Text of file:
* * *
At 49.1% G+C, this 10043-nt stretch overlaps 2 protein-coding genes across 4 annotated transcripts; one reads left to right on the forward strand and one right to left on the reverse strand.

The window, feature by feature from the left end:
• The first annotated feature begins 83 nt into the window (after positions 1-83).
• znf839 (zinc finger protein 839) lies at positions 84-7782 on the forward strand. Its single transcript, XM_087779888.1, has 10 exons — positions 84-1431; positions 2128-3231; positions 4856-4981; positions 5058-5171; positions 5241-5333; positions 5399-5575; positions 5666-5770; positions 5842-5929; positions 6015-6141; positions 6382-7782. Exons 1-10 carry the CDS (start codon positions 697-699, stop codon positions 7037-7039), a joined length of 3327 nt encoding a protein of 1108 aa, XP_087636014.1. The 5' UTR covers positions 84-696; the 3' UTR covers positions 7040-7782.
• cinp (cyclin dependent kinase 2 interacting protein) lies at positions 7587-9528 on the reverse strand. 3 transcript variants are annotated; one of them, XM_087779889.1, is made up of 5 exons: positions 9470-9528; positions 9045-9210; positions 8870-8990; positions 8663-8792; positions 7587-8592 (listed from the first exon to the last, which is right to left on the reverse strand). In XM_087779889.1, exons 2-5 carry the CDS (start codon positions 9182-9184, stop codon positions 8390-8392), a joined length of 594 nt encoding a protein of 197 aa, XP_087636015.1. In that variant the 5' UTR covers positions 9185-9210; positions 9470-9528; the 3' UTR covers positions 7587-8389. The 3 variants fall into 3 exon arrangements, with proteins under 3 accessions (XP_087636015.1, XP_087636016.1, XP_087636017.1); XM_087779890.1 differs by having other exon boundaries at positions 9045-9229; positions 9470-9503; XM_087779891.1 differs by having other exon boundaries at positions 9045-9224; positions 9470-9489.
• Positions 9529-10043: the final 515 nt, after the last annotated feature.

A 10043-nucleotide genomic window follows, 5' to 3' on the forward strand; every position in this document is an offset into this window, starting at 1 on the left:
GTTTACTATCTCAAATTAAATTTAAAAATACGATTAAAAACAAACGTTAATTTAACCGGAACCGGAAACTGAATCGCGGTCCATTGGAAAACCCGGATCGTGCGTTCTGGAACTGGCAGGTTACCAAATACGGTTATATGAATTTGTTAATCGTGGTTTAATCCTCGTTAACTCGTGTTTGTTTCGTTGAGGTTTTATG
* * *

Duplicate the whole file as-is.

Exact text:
At 49.1% G+C, this 10043-nt stretch overlaps 2 protein-coding genes across 4 annotated transcripts; one reads left to right on the forward strand and one right to left on the reverse strand.

The window, feature by feature from the left end:
• The first annotated feature begins 83 nt into the window (after positions 1-83).
• znf839 (zinc finger protein 839) lies at positions 84-7782 on the forward strand. Its single transcript, XM_087779888.1, has 10 exons — positions 84-1431; positions 2128-3231; positions 4856-4981; positions 5058-5171; positions 5241-5333; positions 5399-5575; positions 5666-5770; positions 5842-5929; positions 6015-6141; positions 6382-7782. Exons 1-10 carry the CDS (start codon positions 697-699, stop codon positions 7037-7039), a joined length of 3327 nt encoding a protein of 1108 aa, XP_087636014.1. The 5' UTR covers positions 84-696; the 3' UTR covers positions 7040-7782.
• cinp (cyclin dependent kinase 2 interacting protein) lies at positions 7587-9528 on the reverse strand. 3 transcript variants are annotated; one of them, XM_087779889.1, is made up of 5 exons: positions 9470-9528; positions 9045-9210; positions 8870-8990; positions 8663-8792; positions 7587-8592 (listed from the first exon to the last, which is right to left on the reverse strand). In XM_087779889.1, exons 2-5 carry the CDS (start codon positions 9182-9184, stop codon positions 8390-8392), a joined length of 594 nt encoding a protein of 197 aa, XP_087636015.1. In that variant the 5' UTR covers positions 9185-9210; positions 9470-9528; the 3' UTR covers positions 7587-8389. The 3 variants fall into 3 exon arrangements, with proteins under 3 accessions (XP_087636015.1, XP_087636016.1, XP_087636017.1); XM_087779890.1 differs by having other exon boundaries at positions 9045-9229; positions 9470-9503; XM_087779891.1 differs by having other exon boundaries at positions 9045-9224; positions 9470-9489.
• Positions 9529-10043: the final 515 nt, after the last annotated feature.

A 10043-nucleotide genomic window follows, 5' to 3' on the forward strand; every position in this document is an offset into this window, starting at 1 on the left:
GTTTACTATCTCAAATTAAATTTAAAAATACGATTAAAAACAAACGTTAATTTAACCGGAACCGGAAACTGAATCGCGGTCCATTGGAAAACCCGGATCGTGCGTTCTGGAACTGGCAGGTTACCAAATACGGTTATATGAATTTGTTAATCGTGGTTTAATCCTCGTTAACTCGTGTTTGTTTCGTTGAGGTTTTATG